I immediately called my pharmacy to see what was going on. I asked them to help me figure out who had red flagged me and why and what exactly was said. The way the insurance coordinator had said “problem” I knew she meant “drug problem” and I was determined to get to the bottom of the situation immediately and find out who was slandering me and why.
I had been going to the same pharmacy for over three years. I know everybody there personally and they all assured me that they would never do that to me. They all know my case and if anything ever did concern them, they would call me and talk to me about it.
So I called the insurance coordinator and asked her again what she meant by that statement and who said it. First she said it was potentially “the insurance company” and then she changed her mind and said it was “a pharmacist.” Then she told me it was actually none of my business to know!
I informed her that it is my right to know if I am being flagged for something and to find out where the flag is coming from. She said that she would find out and get back to me. I asked her for her last name and she immediately hung up on me. After that, she refused to take my calls. If another staff member answers, they say that she is on the other line.
If she made up that statement to satisfy her own need to play God in the lives of others, or as some self-righteous judgment on me for my appearance, I won’t stand for it. I am sick of the harassment, slander and emotional abuse I go through just trying to fix my pain. It is people like her who help damage a chronic pain patient’s quality of life.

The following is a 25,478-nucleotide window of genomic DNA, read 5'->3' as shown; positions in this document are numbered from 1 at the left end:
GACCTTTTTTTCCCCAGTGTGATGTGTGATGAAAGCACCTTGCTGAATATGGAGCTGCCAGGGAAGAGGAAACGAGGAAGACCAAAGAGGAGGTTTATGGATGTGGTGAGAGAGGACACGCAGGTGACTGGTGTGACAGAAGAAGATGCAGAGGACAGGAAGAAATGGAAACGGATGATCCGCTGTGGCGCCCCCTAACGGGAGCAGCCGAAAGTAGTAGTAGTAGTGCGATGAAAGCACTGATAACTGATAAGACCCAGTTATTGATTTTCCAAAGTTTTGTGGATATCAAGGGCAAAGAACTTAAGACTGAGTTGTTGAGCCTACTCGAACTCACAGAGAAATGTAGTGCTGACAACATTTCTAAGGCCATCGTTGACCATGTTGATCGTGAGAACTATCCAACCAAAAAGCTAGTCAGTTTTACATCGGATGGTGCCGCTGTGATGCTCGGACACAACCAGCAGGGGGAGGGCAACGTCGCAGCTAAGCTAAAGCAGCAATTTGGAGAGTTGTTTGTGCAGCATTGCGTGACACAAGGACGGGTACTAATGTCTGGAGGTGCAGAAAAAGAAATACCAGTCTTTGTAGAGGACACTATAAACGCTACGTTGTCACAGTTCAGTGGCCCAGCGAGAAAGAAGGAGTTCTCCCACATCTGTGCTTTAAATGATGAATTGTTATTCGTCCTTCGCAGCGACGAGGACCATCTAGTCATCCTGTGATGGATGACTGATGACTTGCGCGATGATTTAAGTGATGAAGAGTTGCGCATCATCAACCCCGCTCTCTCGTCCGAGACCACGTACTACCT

I am going to live with this awful disease for the rest of my life. I will lodge a complaint with HR, her supervisor, her supervisor’s supervisor and every news reporter that I can get in contact with to have this set straight. And I will continue to do that to every professional who plays God with me because of how I look and what I suffer from. I need freedom from the harassment. I am searching everywhere and begging for help to get the pain management that I need.
This is only one example of my being treated this way. Just because I am in pain does not mean I do not know my rights and will not stand up for them. I am not a second class citizen. I do not deserve this treatment.
I have been hearing horror stories from other people who are in pain. It’s awful because many of these people suffer from diseases that leave no physical trace. They look healthy. People have a hard time believing that they are actually in pain because of this. Mine happens to make me look like a drug addict, which makes it even harder for me to get the help, acceptance and understanding — even from other pain patients. People think I’m just another addict who abuses the system.
I am a gentleman. I am a father. I have a voice. I have rights.
Stephen Nowak lives in Sacramento, California.
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The information in this column is not intended to be considered as professional medical advice, diagnosis or treatment. Only your doctor can do that! It is for informational purposes only and represents the author’s personal experiences and opinions alone. It does not inherently or expressly reflect the views, opinions and/or positions of National Pain Report or Microcast Media.